30 January 2010

Quote: On Screen-Writing (Avatar)

Unlike my most recent post in which I recognize a quotation about screen-writing for its aptitude, in this post I aim to recognize another quotation about screen-writing for its ineptitude. That is, I ran across this quote earlier today, while I was trolling the hillocks of film-land, and I thought it ostensible enough to warrant reposting here:

I whacked Monsters and Aliens (US#4) and Avatar (US#38) for borrowing extensively from other films, but my problem was that the writers of those did not leave their thumbprints on them. In fairness to James Cameron—yes, that’s a line I never thought I’d write—my eight year-old grandson loved Avatar, because as he wisely pointed out when we discussed it, he had not seen all those movies it borrowed from and so it seemed fresh to him. (Tod Stempel, "Understanding Screenwriting #39", The House Next Door)
While on its surface the recognition that material so reprocessed - as James Cameron's Avatar (in written form) - will nevertheless be fresh and new to one who is unfamiliar with the originating source material sounds like a major revelation from a perspective jaded by its own past, at its core such a recognition is but an overexaggerated falsehood that equally substitutes one subjective perspective - albeit jaded - for another - albeit not yet jaded. In order to truly take an objective stance on this issue of novelty and quality, especially in the area where lives the screen-play of Avatar, one must sidestep locating oneself in anyone's particular, jaded or not yet jaded, subjective perspective and must instead locate oneself firmly in the only objective anhuman perspective that there is: that of history (and time). From such a perspective, that not only knows all events in the great canon of filmmaking in the 20th and 21st centuries but also knows all events in the compendium of human story-telling art of all time, it is obvious to see that it is impossible to declare the merely selectively subjective novelty of any work to be an apt or accurate measure of that work's true objective novelty or quality, as well as to see that any pretensions at doing so are severely (similarly) naïve. From such a perspective, it is obvious that to see such pretensions as otherwise is tantamount to declaring that any contemporary European emigré's first glimpse of America is as novel, exciting, and worthy of (historical) recognition as was Christopher Columbus' - or even the Vikings' for that matter. Clearly, any principle that inherently allows for such dramatic errors in judgement is one that is dramatically misguided as a whole. Thus, to say that Mr. Cameron's screenplay is anything but sadly derivative - even in consideration of those potential millions of people who never heard the 'Tale of Pocahontas' or one of its many many reiterations before seeing Avatar - is itself a dramatically misguided judgement. Perspective, Mr. Stempel (and others who would insouciantly espouse his above musing), please.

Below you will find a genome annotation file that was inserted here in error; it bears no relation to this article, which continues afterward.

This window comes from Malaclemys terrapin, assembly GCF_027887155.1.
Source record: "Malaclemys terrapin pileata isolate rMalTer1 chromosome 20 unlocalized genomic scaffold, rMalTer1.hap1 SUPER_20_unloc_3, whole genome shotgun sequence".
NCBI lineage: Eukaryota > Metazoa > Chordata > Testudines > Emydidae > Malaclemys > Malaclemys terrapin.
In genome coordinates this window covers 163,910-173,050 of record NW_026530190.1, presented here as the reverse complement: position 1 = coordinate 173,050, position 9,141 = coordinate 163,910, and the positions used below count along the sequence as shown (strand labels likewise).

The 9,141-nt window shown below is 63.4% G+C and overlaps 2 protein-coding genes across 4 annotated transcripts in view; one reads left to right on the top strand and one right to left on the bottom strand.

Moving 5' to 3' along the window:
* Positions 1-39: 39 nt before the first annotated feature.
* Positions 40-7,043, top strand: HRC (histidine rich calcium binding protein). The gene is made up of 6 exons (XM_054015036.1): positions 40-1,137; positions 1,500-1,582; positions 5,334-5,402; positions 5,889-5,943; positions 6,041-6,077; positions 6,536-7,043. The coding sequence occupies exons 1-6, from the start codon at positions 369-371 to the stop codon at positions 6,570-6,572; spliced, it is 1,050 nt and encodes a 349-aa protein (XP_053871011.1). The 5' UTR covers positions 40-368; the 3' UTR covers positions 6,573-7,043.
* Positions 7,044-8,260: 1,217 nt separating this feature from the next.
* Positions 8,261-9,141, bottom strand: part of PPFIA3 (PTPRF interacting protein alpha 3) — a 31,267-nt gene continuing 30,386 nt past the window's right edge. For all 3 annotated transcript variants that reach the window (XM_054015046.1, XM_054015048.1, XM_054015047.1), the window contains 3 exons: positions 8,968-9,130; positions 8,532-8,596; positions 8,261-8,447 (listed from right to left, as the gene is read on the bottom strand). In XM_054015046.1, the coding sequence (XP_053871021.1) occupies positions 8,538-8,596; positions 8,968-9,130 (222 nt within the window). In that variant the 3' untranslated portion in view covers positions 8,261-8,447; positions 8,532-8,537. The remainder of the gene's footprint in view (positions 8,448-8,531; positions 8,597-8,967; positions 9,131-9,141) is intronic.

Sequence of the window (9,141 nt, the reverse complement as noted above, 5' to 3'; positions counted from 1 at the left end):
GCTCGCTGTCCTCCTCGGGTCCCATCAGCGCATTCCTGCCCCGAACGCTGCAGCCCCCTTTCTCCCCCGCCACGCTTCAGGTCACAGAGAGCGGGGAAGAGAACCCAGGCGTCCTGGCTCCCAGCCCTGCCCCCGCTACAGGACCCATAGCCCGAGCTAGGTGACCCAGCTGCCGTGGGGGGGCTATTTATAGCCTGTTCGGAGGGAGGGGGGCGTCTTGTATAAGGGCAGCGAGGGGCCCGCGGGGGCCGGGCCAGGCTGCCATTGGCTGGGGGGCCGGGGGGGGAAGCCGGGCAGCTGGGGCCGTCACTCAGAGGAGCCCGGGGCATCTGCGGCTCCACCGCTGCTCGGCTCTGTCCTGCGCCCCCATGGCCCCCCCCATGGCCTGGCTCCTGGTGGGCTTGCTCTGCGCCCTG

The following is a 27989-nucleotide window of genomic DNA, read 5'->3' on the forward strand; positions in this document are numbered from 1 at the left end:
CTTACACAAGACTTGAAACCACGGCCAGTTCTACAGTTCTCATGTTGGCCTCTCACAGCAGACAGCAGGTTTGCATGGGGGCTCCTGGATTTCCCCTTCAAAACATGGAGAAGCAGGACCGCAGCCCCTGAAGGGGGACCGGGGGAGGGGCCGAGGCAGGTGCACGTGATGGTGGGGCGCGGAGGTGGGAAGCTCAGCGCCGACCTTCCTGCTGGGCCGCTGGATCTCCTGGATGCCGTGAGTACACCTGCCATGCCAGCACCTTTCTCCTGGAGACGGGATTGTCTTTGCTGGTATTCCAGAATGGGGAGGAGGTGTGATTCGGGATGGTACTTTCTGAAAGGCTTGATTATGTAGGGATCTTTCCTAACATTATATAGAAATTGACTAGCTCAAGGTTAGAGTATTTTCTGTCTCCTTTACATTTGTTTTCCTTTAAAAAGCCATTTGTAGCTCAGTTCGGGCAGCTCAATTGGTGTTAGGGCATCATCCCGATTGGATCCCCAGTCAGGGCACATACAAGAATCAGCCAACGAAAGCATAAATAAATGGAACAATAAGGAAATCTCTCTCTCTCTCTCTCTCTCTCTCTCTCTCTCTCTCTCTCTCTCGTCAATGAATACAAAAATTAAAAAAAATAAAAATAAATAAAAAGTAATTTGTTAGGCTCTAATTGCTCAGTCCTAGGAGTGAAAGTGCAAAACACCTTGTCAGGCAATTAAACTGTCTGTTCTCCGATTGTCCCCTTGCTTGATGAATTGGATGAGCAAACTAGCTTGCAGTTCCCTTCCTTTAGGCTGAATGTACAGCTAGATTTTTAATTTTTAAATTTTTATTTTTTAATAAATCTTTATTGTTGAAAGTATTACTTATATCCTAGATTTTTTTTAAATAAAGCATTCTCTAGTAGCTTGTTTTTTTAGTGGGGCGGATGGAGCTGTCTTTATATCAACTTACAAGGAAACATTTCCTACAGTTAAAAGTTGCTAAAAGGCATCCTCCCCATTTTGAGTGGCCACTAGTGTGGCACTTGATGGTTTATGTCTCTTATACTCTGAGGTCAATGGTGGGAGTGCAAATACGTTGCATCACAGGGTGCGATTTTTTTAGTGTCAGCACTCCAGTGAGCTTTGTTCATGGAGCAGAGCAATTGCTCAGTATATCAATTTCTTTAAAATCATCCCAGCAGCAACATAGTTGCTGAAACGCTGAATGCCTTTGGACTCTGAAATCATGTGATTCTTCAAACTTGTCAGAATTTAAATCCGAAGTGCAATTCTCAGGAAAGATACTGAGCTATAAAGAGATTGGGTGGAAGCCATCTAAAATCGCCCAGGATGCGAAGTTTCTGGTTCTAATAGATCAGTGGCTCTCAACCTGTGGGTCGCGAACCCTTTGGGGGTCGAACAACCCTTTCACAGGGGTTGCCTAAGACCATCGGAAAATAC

P. S. Otherwise, Mr. Stempel, your views on screen-writing, especially on the screen-plays of Broken Embraces and It's Complicated from this year, are quite informed.

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